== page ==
Mark Cuban wants in on the crypto­currency boom even if it turns out he’s right that bitcoin is in a bubble.

Cuban is investing in 1confirmation, a fund that plans to raise $20 million to invest in blockchain-based firms, the tech billionaire said in an interview. Venture capital firm Runa Capital is among other investors.

“I have always looked at blockchain as a foundation platform from which great applications can be built,” Cuban said in an Aug. 19 e-mail. “Hopefully we can find a few.”

Runa Capital principal Nick Tomaino was an early employee at digital currency exchange Coinbase Inc. and runs the cryptocurrency-focused blog the Control. They plan to differentiate 1confirmation from the slew of digital currency hedge funds that have sprung up recently by taking a page from the venture-capital play book.

Rather than investing in digital tokens through initial coin offerings or in the secondary market, 1confirmation plans to invest from $100,000 to $500,000 in early stage companies before their ICO, and help those companies develop their product. Once the startup is ready to issue an ICO, the fund hopes to negotiate a ­discounted price.

It’s a more cautious approach to the frenzy that has consumed the space this year, with startups raising hundreds of millions of dollars in days, or even minutes, with little real business applications besides a white paper and a website. Startups had raised $1.8 billion in ICOs as of last week.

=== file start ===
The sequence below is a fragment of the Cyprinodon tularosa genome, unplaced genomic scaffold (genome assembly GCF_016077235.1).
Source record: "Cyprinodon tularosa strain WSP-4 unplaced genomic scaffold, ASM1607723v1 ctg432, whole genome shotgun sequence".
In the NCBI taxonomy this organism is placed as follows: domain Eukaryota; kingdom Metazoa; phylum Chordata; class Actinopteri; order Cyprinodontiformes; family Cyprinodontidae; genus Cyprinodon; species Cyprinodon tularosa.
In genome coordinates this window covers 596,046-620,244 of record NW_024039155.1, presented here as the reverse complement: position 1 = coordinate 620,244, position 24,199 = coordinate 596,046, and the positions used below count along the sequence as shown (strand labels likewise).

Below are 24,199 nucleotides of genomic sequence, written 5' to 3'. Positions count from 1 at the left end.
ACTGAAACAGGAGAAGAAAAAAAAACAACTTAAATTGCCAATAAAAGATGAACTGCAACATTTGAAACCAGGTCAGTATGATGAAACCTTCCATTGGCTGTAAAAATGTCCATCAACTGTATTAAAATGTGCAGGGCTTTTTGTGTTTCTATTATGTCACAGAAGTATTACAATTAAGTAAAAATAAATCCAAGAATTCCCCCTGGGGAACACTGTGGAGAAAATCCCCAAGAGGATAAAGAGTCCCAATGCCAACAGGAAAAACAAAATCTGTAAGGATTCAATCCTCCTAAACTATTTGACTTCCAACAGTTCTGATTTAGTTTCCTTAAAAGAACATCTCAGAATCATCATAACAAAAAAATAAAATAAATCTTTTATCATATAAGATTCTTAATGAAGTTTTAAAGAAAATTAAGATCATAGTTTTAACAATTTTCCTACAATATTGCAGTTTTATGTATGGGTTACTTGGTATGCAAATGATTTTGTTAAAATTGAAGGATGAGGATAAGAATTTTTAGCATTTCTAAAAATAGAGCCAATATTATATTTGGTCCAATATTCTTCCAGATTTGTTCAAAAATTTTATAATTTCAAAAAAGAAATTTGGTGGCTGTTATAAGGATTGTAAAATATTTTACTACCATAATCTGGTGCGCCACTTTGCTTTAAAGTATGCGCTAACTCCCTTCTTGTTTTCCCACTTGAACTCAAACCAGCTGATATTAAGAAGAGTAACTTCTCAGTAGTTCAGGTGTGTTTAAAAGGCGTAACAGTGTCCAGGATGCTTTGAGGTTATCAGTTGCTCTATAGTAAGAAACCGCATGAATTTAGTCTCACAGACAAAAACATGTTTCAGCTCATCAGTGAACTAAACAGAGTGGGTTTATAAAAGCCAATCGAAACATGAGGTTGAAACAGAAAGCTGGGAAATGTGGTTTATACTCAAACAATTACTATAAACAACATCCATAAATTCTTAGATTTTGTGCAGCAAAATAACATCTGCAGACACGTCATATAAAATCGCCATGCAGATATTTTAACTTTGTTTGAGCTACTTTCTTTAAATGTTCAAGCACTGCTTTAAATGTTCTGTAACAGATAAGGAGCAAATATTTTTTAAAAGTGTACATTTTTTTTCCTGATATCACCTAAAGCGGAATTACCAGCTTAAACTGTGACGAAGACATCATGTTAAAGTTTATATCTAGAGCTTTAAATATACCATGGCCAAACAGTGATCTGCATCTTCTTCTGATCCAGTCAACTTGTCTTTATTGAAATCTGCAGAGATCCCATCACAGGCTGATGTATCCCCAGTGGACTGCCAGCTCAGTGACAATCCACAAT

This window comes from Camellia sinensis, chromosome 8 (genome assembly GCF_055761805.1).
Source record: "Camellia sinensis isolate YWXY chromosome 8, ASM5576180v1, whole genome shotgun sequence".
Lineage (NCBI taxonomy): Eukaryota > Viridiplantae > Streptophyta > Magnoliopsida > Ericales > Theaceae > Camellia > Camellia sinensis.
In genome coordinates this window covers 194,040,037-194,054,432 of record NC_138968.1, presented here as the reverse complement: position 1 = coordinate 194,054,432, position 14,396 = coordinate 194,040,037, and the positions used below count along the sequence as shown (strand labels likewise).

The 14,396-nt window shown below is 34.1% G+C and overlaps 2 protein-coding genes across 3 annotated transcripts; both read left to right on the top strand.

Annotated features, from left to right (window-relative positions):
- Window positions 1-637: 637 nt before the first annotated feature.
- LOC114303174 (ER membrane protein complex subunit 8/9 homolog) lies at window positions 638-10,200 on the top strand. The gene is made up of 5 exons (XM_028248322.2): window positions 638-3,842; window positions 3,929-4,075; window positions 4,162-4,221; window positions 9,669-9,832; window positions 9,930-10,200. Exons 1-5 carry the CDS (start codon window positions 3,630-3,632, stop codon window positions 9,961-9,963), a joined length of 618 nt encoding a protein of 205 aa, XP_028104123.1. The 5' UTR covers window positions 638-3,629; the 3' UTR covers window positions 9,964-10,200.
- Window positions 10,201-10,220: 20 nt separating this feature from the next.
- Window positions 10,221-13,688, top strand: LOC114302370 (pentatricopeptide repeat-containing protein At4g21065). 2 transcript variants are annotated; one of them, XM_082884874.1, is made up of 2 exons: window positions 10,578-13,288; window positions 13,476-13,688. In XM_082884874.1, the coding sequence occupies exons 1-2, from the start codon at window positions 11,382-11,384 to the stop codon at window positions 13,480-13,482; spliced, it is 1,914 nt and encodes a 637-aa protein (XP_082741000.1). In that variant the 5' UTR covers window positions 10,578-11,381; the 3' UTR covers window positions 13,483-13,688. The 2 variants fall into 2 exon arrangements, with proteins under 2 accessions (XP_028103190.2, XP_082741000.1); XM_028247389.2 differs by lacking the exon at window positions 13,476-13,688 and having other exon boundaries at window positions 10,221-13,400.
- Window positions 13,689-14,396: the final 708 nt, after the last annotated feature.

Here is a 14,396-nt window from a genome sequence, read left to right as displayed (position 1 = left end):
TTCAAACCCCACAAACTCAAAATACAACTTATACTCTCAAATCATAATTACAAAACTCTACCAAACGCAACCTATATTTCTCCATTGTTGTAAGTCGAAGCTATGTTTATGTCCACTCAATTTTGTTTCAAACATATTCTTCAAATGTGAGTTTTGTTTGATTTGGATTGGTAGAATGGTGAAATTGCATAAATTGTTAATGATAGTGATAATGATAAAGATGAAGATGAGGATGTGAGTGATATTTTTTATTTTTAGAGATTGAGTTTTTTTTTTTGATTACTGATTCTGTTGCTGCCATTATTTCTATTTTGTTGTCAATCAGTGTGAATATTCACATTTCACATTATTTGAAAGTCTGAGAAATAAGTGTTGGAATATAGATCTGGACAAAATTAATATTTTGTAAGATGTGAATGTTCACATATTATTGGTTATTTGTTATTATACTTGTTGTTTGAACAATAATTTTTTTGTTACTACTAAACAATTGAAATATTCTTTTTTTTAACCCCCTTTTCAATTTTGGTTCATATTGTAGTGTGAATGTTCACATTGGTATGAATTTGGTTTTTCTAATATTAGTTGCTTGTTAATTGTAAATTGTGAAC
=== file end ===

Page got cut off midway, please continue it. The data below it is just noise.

The fund will invest in projects that help developers build decentralized applications, rather than those aimed at end users.

A number of funds focused on blockchain companies and their tokens have opened in the past year as bitcoin’s price more than tripled and cryptocurrencies’ market capitalization surpassed $100 billion.

The majority owner of the Dallas Mavericks and star of “Shark Tank” tweeted in June that bitcoin was in a bubble, and the price dropped.

1Confirmation would be Cuban’s second foray into cryptocurrencies; he also plans to invest in tokens sold by his portfolio company Unikrn. Cuban says he plans to invest on a third crypto-related project in the future, as well as potentially buying crypto currencies, which he doesn’t currently own.

“It’s hard to establish any intrinsic value for bitcoin or any of the cryptocurrencies. … If the number of buyers dry up or there are a few massive sellers, we could see under $1,000 again,” Cuban said. “None of this has anything to do with the applications that can be built with blockchain. The question is whether great companies can be financed and built, and I think the answer is yes.”